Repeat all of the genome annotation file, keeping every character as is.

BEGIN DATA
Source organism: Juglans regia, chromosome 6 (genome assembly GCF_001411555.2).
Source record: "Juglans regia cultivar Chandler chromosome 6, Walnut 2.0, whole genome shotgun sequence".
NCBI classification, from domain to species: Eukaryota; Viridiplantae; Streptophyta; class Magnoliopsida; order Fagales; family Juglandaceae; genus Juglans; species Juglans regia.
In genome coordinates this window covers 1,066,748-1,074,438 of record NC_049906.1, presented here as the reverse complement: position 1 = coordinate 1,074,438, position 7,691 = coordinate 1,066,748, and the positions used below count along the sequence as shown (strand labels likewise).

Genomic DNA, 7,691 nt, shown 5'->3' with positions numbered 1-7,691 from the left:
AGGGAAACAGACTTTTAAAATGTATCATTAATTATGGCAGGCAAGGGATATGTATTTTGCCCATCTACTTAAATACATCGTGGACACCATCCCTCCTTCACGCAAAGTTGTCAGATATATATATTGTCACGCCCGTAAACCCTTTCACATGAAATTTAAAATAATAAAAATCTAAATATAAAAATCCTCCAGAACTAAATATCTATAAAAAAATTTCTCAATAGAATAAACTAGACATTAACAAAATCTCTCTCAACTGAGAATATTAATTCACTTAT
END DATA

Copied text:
Source organism: Juglans regia, chromosome 6 (genome assembly GCF_001411555.2).
Source record: "Juglans regia cultivar Chandler chromosome 6, Walnut 2.0, whole genome shotgun sequence".
NCBI classification, from domain to species: Eukaryota; Viridiplantae; Streptophyta; class Magnoliopsida; order Fagales; family Juglandaceae; genus Juglans; species Juglans regia.
In genome coordinates this window covers 1,066,748-1,074,438 of record NC_049906.1, presented here as the reverse complement: position 1 = coordinate 1,074,438, position 7,691 = coordinate 1,066,748, and the positions used below count along the sequence as shown (strand labels likewise).

Genomic DNA, 7,691 nt, shown 5'->3' with positions numbered 1-7,691 from the left:
AGGGAAACAGACTTTTAAAATGTATCATTAATTATGGCAGGCAAGGGATATGTATTTTGCCCATCTACTTAAATACATCGTGGACACCATCCCTCCTTCACGCAAAGTTGTCAGATATATATATTGTCACGCCCGTAAACCCTTTCACATGAAATTTAAAATAATAAAAATCTAAATATAAAAATCCTCCAGAACTAAATATCTATAAAAAAATTTCTCAATAGAATAAACTAGACATTAACAAAATCTCTCTCAACTGAGAATATTAATTCACTTAT